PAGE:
Home News NASA Cassini spacecraft makes first ever plunge across Saturn’s rings

NASA Cassini spacecraft makes first ever plunge across Saturn’s rings

NASA cassini

The Cassini orbiter is reaching the final stages of its life and scientists are drinking in the last bit of information which the craft can provide about Saturn, its moons, and rings. The ship made its first dive across the plane of the rings but still 91,000 kilometers above the clouds of the only ringed planet in our solar system. The craft passed through the faint ring which was created by two moons of the planet Janus and Epimetheus.

Due to the risk of contamination by dust, the engine cover was closed, but the spacecraft minutely observed the rings using its radio equipment.

Cassini is a collaborative venture between NASA, ESA, and Italian Space Agency. The spacecraft has beamed back incredible data about methane clouds on Saturn, and it also found deep canyons on Saturn’s biggest moon, Titan. Though the planet was not imaged during the closest rendezvous of the craft with the planet, future ring grazing missions will film the rings in detail.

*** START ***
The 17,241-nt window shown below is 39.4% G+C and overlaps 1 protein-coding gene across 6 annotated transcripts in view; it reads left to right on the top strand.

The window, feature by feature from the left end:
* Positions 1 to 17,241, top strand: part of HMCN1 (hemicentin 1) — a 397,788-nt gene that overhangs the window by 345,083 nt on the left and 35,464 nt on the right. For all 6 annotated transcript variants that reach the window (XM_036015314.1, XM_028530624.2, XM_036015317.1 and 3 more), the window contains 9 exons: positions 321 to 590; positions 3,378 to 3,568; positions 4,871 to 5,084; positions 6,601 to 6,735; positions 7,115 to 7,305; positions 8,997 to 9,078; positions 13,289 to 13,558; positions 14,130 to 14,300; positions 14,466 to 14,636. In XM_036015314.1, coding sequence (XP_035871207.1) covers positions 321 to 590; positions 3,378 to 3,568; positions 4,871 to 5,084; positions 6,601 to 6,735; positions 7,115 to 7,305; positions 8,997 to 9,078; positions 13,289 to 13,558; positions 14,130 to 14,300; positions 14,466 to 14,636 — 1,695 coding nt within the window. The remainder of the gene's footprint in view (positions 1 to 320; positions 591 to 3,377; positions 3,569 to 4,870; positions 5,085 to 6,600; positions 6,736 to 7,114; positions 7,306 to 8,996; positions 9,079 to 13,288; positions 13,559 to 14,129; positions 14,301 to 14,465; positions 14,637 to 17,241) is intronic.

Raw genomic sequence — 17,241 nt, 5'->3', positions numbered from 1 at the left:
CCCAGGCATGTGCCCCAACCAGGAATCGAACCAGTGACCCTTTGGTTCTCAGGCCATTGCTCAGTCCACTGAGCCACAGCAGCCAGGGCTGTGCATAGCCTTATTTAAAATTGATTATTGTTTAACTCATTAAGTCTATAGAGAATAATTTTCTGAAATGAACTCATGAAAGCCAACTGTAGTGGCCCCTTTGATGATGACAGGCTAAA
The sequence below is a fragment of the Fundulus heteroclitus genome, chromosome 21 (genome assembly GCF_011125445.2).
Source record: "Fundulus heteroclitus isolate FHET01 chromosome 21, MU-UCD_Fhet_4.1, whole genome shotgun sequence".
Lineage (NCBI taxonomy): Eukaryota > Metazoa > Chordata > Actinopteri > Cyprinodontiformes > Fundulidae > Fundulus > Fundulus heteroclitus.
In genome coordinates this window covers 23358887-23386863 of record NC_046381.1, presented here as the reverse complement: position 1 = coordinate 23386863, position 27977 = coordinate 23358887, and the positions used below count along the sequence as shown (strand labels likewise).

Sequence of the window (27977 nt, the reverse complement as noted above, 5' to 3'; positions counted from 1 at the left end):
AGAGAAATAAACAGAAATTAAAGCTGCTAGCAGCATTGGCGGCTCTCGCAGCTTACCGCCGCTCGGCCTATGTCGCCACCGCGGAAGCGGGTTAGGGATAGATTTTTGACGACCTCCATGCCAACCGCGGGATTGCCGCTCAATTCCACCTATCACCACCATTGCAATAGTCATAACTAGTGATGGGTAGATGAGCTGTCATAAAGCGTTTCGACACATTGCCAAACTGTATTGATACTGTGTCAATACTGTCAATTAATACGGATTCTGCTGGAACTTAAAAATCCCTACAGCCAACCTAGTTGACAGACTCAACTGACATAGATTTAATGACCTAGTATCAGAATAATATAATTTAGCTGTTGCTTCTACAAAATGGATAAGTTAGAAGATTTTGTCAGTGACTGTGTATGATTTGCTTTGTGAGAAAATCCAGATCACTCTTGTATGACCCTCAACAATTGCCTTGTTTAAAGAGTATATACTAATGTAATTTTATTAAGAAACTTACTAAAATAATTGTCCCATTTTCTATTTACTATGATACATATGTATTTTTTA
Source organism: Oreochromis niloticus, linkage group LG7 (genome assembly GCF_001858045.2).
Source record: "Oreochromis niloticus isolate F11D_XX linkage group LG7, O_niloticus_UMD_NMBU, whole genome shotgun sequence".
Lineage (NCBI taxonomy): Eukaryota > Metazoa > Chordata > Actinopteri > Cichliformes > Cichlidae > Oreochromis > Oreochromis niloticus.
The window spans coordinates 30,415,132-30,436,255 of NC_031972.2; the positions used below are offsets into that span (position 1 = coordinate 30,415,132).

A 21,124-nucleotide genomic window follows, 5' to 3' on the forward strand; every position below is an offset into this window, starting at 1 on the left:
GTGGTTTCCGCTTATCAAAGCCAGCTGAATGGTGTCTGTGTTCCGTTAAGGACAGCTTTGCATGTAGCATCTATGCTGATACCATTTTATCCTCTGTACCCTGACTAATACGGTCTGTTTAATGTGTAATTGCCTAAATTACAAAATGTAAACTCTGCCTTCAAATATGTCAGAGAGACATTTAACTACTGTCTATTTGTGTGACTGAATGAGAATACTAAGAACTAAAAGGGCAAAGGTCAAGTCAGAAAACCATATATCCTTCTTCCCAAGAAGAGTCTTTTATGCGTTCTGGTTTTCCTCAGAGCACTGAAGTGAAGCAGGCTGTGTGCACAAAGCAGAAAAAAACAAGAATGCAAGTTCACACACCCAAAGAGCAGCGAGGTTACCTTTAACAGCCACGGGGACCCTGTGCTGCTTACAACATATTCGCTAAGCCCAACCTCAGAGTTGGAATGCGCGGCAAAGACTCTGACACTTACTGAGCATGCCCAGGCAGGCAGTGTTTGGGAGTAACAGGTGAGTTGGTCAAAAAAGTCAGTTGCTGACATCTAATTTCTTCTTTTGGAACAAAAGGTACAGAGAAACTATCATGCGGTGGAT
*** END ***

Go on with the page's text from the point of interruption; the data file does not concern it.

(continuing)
The craft received an extra nudge from Titan and is now in its final stage of this important journey which began way back on October 15th, 1987 when it was launched by a Titan IV rocket from Cape Canaveral.

The craft had an eventful history passing Venus on April 26, 1998, when it was as close as 176 miles from the hot planet. It made another flyby on June 24, 1999, from a distance of 6052 kilometers.  The flyby was more for gravitational assistance which flung the craft deep into space to reach Jupiter on December 30, 2000, and then it was inserted into the Saturn’s orbit on July 1, 2004. It has since been exploring the Saturn and its other family members.

The craft has endured the vagaries of space and is now low on fuel. Scientists have decided to let the orbiter crash into the depths of the planet Saturn once the craft has completely exhausted its fuel which is believed to happen on September 15, 2017. The craft will keep sending back data as long as it endures the tumultuous atmosphere of Saturn.

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Having worked on Entertainment, Technology, and Business for four years, Meenakshi finds solace in technology, and more so in covering it. She loves to read novels, listen to music, and roam around places. You can reach Meenakshi at meenakshi@pc-tablet.com.